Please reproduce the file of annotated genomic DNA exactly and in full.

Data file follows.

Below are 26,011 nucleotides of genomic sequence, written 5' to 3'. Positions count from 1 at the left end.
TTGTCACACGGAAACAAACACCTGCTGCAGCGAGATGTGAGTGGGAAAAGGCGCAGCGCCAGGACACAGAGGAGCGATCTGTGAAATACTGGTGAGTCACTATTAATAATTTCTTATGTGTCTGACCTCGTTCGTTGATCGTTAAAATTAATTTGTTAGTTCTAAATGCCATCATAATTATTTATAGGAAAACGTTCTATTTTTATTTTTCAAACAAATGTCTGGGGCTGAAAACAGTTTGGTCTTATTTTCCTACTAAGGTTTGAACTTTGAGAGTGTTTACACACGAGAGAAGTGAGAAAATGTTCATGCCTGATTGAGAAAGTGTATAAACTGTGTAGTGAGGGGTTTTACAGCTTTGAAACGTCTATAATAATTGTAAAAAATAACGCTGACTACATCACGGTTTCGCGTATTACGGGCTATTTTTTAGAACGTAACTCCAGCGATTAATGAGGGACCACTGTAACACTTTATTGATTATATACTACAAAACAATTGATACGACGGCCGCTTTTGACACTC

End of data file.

Below are 26,011 nucleotides of genomic sequence, written 5' to 3'. Positions count from 1 at the left end.
TTGTCACACGGAAACAAACACCTGCTGCAGCGAGATGTGAGTGGGAAAAGGCGCAGCGCCAGGACACAGAGGAGCGATCTGTGAAATACTGGTGAGTCACTATTAATAATTTCTTATGTGTCTGACCTCGTTCGTTGATCGTTAAAATTAATTTGTTAGTTCTAAATGCCATCATAATTATTTATAGGAAAACGTTCTATTTTTATTTTTCAAACAAATGTCTGGGGCTGAAAACAGTTTGGTCTTATTTTCCTACTAAGGTTTGAACTTTGAGAGTGTTTACACACGAGAGAAGTGAGAAAATGTTCATGCCTGATTGAGAAAGTGTATAAACTGTGTAGTGAGGGGTTTTACAGCTTTGAAACGTCTATAATAATTGTAAAAAATAACGCTGACTACATCACGGTTTCGCGTATTACGGGCTATTTTTTAGAACGTAACTCCAGCGATTAATGAGGGACCACTGTAACACTTTATTGATTATATACTACAAAACAATTGATACGACGGCCGCTTTTGACACTC